Social media can provide a wealth of information about a person—their political views, their feelings about cats, how hard they like to party on Wednesday nights, etc. Much of that info may seem pertinent to companies looking to hire workers, which is why an increasing number of firms have taken to researching applicants over social media during the hiring process. However, as a recent study demonstrates, employers may want to think twice about engaging in this type of social media snooping because, in the long run, it has the potential do them more harm then good.
The study, entitled ‟Examining Applicant Reactions to the Use of Social Networking Websites in Pre-Employment Screening” and published in the Journal of Business and Psychology, looked at job applicants’ views of a given company they were applying to work for after they discovered that company had been clandestinely peeking at their social media activity. Unsurprisingly, the applicants did not think particularly highly of the practice and, in some cases, made them consider suing the company involved.
The study looked at 175 students who applied for a temporary, paid research assistant position at a large, American university that supposedly would have given them $75 to spend an hour rating a series of Web pages created by the outside organization doing the hiring. After completing an initial application, some of the participants were sent an email informing them that ‟[the] hiring organization had just finished evaluating their social networking websites in order to assess professionalism.”
All of the students were then given a survey, which they were assured would remain anonymous to the hiring organization, for their opinions about the hiring process. Through the survey, the students who were told the company had viewed their profiles without prior notice or consent, reported that the process had been invasive to their privacy at a significantly higher rate and saw the company as a far less attractive place to work.
The authors followed up with a similar effort looking to determine if the same dynamic held outside of an academic setting. In the second experiment, the researchers asked just over 200 people recruited through Amazon’s Mechanical Turk online crowdsourcing marketplace to imagine they were applying for a job. The participants were divided into groups where some were told their social networking profiles were viewed ‟to assess their professionalism” and others were not.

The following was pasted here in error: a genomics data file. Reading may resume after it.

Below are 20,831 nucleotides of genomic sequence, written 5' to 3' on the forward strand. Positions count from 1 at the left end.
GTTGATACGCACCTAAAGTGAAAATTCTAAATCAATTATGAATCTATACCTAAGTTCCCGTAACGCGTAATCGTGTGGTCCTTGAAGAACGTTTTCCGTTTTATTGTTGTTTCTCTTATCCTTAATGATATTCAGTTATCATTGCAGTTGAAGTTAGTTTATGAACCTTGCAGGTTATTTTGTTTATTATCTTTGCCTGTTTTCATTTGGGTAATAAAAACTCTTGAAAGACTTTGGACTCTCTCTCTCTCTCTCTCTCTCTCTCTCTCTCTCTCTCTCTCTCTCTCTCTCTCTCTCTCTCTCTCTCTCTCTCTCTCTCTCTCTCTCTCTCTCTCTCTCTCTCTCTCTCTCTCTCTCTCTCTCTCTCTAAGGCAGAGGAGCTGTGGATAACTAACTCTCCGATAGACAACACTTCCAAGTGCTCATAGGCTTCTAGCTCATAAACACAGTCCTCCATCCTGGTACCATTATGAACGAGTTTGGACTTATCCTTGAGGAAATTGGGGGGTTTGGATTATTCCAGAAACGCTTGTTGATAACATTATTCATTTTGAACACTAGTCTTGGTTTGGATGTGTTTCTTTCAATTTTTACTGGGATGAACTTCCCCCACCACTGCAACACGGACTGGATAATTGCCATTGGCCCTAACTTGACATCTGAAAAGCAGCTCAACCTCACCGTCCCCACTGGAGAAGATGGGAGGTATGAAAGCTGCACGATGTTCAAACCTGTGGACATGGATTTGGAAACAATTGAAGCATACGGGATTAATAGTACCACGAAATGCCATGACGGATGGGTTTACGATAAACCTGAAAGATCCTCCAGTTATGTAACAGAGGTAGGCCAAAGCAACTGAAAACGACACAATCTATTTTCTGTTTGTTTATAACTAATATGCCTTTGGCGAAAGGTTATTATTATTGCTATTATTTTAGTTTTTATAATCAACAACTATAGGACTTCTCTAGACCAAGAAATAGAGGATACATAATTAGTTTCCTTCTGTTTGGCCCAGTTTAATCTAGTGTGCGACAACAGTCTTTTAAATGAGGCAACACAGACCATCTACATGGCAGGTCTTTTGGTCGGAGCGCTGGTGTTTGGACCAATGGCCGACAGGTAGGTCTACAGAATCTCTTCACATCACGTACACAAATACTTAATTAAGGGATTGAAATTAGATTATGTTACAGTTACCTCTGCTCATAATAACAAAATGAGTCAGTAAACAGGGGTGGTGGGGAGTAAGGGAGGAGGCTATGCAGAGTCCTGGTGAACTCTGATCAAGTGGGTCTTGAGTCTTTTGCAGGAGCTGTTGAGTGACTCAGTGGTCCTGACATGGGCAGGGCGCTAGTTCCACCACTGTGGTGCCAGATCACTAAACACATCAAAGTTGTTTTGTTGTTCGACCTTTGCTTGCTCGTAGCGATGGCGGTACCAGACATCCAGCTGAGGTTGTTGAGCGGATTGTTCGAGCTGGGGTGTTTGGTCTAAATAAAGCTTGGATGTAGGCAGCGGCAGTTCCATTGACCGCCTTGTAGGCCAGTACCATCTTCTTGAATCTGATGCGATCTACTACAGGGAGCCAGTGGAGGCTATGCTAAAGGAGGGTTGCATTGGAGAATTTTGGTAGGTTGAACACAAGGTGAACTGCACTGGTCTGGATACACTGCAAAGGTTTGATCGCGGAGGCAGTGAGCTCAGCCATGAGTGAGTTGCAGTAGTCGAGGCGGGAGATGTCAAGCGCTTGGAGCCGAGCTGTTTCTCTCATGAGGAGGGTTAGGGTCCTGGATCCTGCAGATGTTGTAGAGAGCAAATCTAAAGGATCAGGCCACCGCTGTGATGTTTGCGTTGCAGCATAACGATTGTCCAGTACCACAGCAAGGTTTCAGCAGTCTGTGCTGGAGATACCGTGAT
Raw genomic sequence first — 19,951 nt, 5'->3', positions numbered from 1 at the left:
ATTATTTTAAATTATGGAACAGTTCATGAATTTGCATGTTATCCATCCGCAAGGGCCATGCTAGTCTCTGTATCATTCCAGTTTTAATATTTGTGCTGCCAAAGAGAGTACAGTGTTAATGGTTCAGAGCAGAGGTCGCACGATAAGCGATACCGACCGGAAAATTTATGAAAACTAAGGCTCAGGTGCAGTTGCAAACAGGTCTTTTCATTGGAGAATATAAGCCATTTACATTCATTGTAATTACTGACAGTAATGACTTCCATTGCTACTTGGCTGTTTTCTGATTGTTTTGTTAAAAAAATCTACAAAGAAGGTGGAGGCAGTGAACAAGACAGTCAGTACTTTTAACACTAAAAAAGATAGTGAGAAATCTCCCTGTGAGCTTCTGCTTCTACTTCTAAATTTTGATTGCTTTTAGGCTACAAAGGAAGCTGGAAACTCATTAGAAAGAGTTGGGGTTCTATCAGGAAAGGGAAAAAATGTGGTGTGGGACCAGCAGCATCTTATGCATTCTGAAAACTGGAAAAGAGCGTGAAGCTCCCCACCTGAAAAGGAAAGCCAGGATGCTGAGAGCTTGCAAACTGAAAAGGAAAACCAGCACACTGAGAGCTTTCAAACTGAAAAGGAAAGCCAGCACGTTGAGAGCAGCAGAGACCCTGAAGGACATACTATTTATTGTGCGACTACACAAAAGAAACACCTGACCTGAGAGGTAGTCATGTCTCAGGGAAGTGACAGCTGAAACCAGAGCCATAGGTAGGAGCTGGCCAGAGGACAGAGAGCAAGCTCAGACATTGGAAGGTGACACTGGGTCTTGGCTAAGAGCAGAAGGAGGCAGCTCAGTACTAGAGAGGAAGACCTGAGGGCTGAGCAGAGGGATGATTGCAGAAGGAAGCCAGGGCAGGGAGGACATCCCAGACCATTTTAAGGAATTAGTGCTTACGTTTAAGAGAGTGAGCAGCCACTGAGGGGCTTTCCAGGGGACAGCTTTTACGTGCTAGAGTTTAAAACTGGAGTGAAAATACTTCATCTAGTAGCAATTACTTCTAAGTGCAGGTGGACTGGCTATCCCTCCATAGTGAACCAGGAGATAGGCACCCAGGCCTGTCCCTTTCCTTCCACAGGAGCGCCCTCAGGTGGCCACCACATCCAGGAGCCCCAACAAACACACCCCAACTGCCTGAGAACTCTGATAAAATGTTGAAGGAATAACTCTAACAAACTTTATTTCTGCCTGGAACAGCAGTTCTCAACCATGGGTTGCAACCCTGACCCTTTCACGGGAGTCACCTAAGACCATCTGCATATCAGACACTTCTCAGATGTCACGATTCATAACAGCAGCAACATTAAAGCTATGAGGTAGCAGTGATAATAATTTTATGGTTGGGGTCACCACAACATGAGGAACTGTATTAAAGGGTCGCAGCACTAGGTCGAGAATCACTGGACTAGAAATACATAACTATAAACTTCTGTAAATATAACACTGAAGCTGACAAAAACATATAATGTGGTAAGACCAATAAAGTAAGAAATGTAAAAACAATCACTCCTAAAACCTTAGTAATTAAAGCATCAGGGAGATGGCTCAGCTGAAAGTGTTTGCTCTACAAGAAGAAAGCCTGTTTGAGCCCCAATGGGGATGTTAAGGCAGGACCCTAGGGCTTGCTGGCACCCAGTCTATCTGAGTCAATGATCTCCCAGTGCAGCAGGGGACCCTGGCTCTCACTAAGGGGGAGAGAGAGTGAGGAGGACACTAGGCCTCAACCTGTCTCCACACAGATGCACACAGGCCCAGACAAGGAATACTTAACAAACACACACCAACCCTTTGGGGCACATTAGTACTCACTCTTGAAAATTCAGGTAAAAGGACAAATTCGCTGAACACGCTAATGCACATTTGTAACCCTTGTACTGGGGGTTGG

As with the first experiment, a survey taken after the completion of the experiment found the hypothetical applicants who had their profiles assessed not only had a far more negative view of the company and were less likely to accept a job there, but also were more likely to consider pursuing legal action for invasion of privacy or violating anti-discrimination laws. These effects were even more pronounced for applicants who were told they wouldn’t ultimately have been selected for the theoretical job.
‟When individuals feel they have been treated unfairly; they are less likely to accept a job offer and, if already employed by the organization, they are more likely to quit their jobs,” the report’s authors write. ‟In addition, a negative relationship between fairness and intentions to recommend an organization to others has been found, which could eventually influence the effectiveness of a company’s selection procedures by impacting the size of future applicant pools.”
The problem is that, despite their ubiquity, many people view social networks like Facebook and Twitter being encompassed inside the private, social sphere of friends and family. This perception is in contrast to professionally-minded networks like LinkedIn, which present themselves as being more focused on communication with co-workers and potential employers. When someone from one world crosses over and accesses information supposedly presented for the other, it can seem like an invasion of privacy—or worse.
‟This research has important practical implications for organizations,” write the authors. ‟The results indicate that organizations seeking to hire individuals should consider the costs and benefits of the clandestine use of social networking websites to screen employees. Such practices could reduce the attractiveness of an organization during various phases of the selection process, especially if the applicant pool at large knows or suspects that the organization engages in such screening.”
The number of employers using social media to check up on job applicants has grown dramatically over the years. In 2006, only just over a quarter of employers reported doing so. That number increased to 45 percent in 2009 and current estimates place it at around two-thirds.
In addition to having job applicants come away with a poor impression of the company, using Facebook as part of the hiring process poses other risks for companies. Looking at someone’s Facebook page could give a hiring manager pieces of information—such as sexual orientation, religious belief or medical conditions—that they may be prohibited from using when making a decision about whom to hire under state or federal law. Accessing this information behind a job candidate’s back could open up the company to a discrimination lawsuit.
Some states have taken steps to block the practice. Calif., for example, passed a law in 2012 banning employers from demanding job applicants hand over their social media passwords, a practice some used to look at the Facebook pages of applicants who had set their profiles to private.